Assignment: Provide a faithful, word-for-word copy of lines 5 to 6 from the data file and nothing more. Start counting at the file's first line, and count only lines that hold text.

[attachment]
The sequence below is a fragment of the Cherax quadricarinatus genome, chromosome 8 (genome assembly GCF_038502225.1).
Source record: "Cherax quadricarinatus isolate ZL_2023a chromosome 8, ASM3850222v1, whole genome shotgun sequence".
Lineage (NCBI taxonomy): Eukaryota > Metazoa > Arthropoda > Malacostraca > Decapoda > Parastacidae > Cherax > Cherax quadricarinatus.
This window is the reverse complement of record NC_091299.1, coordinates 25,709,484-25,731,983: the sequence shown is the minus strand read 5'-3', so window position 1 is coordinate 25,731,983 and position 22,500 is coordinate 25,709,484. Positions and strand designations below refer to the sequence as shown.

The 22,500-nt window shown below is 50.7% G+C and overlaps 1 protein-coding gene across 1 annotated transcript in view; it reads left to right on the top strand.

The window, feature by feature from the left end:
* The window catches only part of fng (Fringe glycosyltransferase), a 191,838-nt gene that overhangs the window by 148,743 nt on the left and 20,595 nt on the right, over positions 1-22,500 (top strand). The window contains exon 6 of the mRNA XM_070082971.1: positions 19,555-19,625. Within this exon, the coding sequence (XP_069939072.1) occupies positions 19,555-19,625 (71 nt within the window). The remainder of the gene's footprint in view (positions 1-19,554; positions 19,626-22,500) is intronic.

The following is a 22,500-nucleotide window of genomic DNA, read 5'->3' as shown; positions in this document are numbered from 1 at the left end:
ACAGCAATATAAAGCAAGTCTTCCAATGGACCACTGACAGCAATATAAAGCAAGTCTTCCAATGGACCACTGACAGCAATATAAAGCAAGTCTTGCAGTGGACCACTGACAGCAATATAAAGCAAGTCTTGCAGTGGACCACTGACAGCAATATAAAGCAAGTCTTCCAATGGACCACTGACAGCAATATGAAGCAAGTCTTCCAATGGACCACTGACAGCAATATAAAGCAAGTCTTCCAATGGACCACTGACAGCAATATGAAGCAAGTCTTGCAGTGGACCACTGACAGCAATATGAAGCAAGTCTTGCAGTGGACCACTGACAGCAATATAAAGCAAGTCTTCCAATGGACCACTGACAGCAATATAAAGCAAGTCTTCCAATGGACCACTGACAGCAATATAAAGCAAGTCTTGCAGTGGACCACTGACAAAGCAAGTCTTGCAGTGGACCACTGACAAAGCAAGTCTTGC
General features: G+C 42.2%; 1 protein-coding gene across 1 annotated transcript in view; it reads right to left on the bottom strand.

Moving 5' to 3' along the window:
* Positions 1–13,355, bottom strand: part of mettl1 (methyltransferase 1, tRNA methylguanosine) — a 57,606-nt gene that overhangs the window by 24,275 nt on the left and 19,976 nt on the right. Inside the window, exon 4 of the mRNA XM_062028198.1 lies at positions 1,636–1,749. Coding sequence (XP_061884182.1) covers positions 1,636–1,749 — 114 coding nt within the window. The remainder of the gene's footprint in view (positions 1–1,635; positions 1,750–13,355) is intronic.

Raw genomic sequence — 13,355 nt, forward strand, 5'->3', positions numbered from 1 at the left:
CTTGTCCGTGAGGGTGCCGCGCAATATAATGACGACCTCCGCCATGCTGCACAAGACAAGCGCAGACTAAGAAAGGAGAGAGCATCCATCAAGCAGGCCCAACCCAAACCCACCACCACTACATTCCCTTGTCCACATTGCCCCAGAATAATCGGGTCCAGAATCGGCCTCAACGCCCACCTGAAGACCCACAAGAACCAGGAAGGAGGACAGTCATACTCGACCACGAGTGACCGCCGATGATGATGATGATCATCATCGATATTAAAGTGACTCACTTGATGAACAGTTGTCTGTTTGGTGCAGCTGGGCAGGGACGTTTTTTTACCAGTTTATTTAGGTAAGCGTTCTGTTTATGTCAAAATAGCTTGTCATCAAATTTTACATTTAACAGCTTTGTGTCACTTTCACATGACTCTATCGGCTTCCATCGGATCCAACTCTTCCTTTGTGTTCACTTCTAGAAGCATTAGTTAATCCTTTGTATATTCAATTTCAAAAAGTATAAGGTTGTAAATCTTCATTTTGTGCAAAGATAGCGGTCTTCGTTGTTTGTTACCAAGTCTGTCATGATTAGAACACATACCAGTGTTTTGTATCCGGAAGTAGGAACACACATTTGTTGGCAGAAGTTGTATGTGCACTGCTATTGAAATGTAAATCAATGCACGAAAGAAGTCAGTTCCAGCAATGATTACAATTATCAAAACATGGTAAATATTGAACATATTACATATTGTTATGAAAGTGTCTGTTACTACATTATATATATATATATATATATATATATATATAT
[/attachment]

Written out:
The 22,500-nt window shown below is 50.7% G+C and overlaps 1 protein-coding gene across 1 annotated transcript in view; it reads left to right on the top strand.

The window, feature by feature from the left end: